Vicarious liability of a bank for the acts of a contracted doctor

Publisher:
Bloomsbury
Publication Type:
Journal Article
Citation:
Journal of Professional Negligence, 2018, 34 pp. 46 - 46
Issue Date:
2018
Metrics:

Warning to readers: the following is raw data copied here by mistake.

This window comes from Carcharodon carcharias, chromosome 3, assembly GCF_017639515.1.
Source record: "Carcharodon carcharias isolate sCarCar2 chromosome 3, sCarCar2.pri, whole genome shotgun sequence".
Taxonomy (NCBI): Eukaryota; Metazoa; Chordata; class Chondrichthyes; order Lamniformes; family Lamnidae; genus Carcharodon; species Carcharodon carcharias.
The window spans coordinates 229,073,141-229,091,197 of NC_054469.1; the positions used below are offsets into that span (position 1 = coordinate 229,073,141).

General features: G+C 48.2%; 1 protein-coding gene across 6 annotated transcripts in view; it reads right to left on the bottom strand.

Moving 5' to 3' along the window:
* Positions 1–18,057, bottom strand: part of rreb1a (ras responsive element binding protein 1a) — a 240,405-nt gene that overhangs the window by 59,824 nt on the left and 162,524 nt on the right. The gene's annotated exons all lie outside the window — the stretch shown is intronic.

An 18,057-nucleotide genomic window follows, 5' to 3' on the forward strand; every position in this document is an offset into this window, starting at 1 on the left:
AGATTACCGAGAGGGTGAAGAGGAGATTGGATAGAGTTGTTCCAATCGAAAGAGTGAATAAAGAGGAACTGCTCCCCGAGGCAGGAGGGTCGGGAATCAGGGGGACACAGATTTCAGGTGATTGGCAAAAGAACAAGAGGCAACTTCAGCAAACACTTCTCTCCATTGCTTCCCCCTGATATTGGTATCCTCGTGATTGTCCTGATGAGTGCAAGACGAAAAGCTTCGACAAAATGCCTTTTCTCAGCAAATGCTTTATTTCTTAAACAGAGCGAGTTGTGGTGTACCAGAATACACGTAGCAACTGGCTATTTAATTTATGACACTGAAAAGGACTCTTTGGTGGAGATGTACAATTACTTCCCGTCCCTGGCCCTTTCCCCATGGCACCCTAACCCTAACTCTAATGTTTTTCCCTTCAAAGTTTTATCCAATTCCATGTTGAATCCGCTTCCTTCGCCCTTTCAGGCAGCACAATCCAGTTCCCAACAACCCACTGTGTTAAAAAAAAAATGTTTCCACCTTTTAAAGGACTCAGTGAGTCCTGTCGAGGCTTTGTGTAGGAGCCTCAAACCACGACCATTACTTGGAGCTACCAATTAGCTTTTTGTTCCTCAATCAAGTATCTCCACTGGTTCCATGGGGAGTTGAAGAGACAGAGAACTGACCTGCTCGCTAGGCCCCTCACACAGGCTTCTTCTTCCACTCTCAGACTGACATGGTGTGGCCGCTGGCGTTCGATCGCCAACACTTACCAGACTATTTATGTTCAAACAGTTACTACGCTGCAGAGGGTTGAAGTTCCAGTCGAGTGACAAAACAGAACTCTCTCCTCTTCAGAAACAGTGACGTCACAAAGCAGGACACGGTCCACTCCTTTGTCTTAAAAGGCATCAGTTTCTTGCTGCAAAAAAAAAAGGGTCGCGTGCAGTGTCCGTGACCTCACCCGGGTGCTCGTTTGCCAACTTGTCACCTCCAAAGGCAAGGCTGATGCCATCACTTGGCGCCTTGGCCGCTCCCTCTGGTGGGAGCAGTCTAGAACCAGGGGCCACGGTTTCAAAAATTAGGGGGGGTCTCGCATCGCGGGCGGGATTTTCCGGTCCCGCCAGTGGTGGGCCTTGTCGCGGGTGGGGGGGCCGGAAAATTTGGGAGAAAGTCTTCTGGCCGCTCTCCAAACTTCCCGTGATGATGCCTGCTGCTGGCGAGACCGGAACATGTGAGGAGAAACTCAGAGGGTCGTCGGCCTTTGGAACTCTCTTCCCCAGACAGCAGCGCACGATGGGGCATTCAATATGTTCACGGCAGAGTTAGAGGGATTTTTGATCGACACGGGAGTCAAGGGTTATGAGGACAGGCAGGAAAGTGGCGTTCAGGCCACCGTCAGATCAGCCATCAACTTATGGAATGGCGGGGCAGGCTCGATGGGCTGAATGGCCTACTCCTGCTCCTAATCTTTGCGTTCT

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The long-standing dichotomy between employees and independent contractors in vicarious liability - never entirely without its difficulties in application, but nonetheless, a central tenet of vicarious liability for more than a century - has been eroded in the last five years. Confirmed in the mid-nineteenth century in Quarman v Burnett, 1 the delineation has endured despite regular criticism: an employer may be vicariously liable for acts of an employee, but not generally for the negligence or intentional wrongdoing of an independent contractor, aside from directly authorised acts.2 The first steps in dismantling the requirement for an employment relationship were in recognising that working relationships that did not fit the traditional analysis of employment could nonetheless give rise to vicarious liability. In Cox v Ministry of Justice (Cox),3 Lord Reed noted that "in recent years the courts have sought to explain more generally the basis on which vicarious liability can arise out of a relationship other than that of employer and employee'.4 Since 2012, a series of cases has recognised vicarious liability in particular working relationships that do not meet a traditional definition of employment, but which bear certain incidents (defined in Various Claimants v Catholic Child Welfare Society (CCWS) by Lord Phillips5) that could be regarded as "akin to employment' as found in that case between a priest and church, or as between a prisoner performing work duties in a prison and the Ministry of Justice responsible for the prison service (Cox). Various Claimants v Barclays Bank Plc (Barclays Bank) marks a significant step directly into the once out-of-bounds territory of vicarious liability for acts of independent contractors.6 In this case, the incidents or criteria for the requisite relationship developed in CCWS and Cox were applied to a situation that would otherwise have been traditionally viewed as one of an independent contractor and the court accepted that the requisite incidents were made out. It is difficult not to conclude that the wall around vicarious liability for independent contractors has been breached.
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